By Lauren Zaepfel
Wagner's Farm Market and Grill is celebrating its golden anniversary in 2017.
The 50-year-old, family-owned business, located at 2672 Lockport Road in Sanborn, is known to offer its customers everything from fresh-picked apples to blooming flower baskets and homemade meals. But it didn't start out that way.
Amy Wagner Winkelmann, who owns the business with her brother, Peter, said, "My mom and dad started this store in 1967. I was only 5 at the time."
When her parents, Lester and Sally, opened up shop, Wagner's consisted of only one, smaller building, Amy said.
In fact, the original store space now serves as the back room of the current establishment, which features a farmer's market, greenhouse and restaurant.
"So as the business grew, we added," Amy said. "That was always my dad's thing: If you had money, you put it back in. When he saw a need for something, it was added. When we needed more room, the front was bumped out. ... When we needed a separate apple room, all of our apples are in one room by themselves, that was added. When we needed a greenhouse ... we added a green house."
Both Amy and Peter agreed Wagner's is known for their homegrown apples.
"We specialize in apples," Amy said.
Wagner's has roughly 80 acres where a variety of apples are grown, as well as pears, prunes, sweet corn and many other types of fresh produce, Amy said.
In addition to selling the food harvested from the Wagner's farm, "We deal with other local growers," Amy said.
"Whatever we can by local, we buy local," she added.
But Wagner's offers more than just fruits and vegetables.
"There's a little bit of variety," Amy said. "When people come here it's not just produce. There's other goodies."
Amy bakes homemade desserts, including cookies, brownies, turnovers, fruit pies, ice cream pies and her famous "pocket pies," which are small pies that were given a nickname by local workers who often pick them up at Wagner's for lunch.
On one side of the market area is a greenhouse, which offers a variety of flowers, while Wagner's Grill is stationed on the other side.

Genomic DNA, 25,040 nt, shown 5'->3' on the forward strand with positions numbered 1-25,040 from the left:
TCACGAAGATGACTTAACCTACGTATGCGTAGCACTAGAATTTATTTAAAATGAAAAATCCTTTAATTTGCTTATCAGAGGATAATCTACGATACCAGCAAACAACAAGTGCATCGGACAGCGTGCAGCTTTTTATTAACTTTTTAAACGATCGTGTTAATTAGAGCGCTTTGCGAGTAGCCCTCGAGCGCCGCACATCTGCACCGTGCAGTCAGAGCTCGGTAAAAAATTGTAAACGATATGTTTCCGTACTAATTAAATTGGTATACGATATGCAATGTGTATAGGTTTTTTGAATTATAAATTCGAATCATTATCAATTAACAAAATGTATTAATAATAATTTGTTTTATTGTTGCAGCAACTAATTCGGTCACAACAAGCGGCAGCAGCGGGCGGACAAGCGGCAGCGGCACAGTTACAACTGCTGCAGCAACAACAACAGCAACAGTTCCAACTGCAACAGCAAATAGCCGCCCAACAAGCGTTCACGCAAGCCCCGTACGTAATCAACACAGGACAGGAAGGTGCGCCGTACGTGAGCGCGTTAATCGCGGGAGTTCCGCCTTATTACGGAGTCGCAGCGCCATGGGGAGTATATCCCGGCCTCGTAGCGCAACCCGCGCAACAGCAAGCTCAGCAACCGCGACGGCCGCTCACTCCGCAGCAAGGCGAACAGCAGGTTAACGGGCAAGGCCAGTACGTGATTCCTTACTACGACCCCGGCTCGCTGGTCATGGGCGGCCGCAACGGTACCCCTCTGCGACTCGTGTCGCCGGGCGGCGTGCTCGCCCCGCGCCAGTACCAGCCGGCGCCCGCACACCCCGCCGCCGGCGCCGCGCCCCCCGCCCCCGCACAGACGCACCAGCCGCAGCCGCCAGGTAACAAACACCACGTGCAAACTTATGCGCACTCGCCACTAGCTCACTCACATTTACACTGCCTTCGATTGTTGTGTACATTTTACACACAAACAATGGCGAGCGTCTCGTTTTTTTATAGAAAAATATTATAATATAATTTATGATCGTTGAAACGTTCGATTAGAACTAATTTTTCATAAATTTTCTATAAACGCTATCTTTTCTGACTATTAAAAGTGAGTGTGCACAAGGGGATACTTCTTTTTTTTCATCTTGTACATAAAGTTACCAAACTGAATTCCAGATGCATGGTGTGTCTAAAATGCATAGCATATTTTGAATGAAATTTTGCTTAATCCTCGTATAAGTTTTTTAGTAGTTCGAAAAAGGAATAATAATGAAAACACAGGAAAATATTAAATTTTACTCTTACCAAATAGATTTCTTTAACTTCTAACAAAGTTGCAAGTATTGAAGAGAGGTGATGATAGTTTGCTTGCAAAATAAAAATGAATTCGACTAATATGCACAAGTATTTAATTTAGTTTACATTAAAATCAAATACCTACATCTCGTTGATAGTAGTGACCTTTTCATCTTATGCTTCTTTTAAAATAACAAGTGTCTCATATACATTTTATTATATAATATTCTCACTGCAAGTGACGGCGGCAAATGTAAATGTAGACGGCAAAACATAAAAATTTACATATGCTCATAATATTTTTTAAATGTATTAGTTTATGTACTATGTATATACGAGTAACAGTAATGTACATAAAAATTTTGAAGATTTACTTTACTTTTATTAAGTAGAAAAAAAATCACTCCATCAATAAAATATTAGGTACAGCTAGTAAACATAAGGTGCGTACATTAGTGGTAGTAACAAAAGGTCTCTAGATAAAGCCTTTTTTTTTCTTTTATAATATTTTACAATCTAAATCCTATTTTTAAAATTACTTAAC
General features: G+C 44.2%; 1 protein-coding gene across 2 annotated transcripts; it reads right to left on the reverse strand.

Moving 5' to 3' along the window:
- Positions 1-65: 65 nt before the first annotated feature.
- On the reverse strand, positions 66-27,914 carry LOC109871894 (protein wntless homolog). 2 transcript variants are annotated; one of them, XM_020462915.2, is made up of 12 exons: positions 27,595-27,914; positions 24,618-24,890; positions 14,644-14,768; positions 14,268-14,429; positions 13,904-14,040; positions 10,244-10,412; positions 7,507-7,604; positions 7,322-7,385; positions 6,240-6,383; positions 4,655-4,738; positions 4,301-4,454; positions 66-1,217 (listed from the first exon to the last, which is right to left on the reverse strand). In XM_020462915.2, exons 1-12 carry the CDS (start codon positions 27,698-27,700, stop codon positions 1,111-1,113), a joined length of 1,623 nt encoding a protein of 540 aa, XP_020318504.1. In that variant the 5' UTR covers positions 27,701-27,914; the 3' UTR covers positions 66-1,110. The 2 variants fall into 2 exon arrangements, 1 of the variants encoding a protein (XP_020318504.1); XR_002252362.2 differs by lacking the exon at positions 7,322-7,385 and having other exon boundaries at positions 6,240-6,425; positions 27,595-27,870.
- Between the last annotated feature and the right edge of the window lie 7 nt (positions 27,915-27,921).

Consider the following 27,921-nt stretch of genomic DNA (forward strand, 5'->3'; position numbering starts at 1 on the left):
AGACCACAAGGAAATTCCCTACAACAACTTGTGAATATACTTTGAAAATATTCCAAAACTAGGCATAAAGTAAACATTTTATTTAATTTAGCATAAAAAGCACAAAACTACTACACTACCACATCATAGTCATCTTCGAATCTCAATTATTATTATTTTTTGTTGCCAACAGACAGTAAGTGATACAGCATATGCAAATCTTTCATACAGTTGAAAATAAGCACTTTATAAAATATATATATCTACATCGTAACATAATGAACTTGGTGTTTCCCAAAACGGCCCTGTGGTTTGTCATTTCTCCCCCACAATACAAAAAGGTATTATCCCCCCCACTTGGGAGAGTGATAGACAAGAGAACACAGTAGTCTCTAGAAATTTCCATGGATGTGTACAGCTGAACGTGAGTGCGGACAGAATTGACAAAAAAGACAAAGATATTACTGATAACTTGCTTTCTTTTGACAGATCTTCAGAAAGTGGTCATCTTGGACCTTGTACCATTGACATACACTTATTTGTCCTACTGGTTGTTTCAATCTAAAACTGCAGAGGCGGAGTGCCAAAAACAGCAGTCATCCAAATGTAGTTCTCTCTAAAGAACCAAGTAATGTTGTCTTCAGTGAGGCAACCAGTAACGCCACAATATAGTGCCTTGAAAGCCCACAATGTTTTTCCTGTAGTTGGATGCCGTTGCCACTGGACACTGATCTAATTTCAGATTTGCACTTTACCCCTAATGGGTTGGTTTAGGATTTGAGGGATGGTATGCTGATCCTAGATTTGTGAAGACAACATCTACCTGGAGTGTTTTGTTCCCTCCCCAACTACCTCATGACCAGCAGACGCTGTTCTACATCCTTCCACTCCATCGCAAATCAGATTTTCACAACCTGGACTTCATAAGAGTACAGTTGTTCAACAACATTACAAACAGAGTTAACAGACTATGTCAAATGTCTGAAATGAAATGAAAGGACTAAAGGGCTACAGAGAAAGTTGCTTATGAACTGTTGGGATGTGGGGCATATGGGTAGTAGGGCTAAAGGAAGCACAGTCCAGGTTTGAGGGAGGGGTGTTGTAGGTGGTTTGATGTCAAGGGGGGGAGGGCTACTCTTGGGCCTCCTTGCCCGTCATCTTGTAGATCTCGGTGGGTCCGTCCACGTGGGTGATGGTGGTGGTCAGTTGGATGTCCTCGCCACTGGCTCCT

At Wagner's Grill, customers can order anything from Perry's Ice Cream to homemade hamburgers topped with fresh veggies.
"It's like farm to table in the best sense," Amy said. "I take the lettuce and tomatoes from this (market) side and I cut them up for the restaurant to have on your burger."
Amy said the meat is ground on site.
The quality doesn't stop there.
"We still use Wardynski hot dogs," Amy said. "We don't cut back on quality. So we slice our own roast beef here. I cook my own corned beef here for Rueben sandwiches. I make my own soups, we make chili. So there's a little bit of everything going on."
The front area of the store was rebuilt and renovated after a transport truck plowed into the establishment a year ago. Thankfully, no one was hurt, but the building suffered.
"The whole front is new. The ceiling all had to be redone, because the force of the truck, it just shook everything," Amy explained.
Wagner's is now equipped with a brand-new façade.
The grill, which opened in 1984 and consisted of only 12 bar stools at a counter, features much more space and a dining area.
Additional updates to the grill are scheduled for this summer. New menu boards are slated to arrive within the next week-and-a-half or so and on July 10, booths will be added to the seating area.
"We're going to change the feel of it in here, make it a little cozier," Amy said.
Wagner's offers a personalized touch to the customer experience.
"We try and teach people every day," Amy said. "If people ask me questions, I want to be able to answer them."
She added, "I like to educate people on what time of the year stuff is available, the best time to buy it, the cheapest time of the year to buy it, the peak of the season and also how to cook it.
For instance, she said, people have asked her when they can buy fresh, local cherries, "And I say you figure around Fourth of July for a homegrown cherry," Amy said.
Peter said what's special about Wagner's comes down to "mainly the people. The people we deal with, the other farmers that we partner with and buy from, and working with family," he said.
"We like to have that personal connection with people," Amy said.
Peter said, his son, after graduating college, returned to work at Wagner's and has been doing so over the past year or so, taking the family business into another generation.
When asked how it feels that Wagner's has reached its 50th anniversary, Peter said, "It's a milestone, no doubt about it. Any business nowadays is a lot of work, and 50 years is something to be proud of."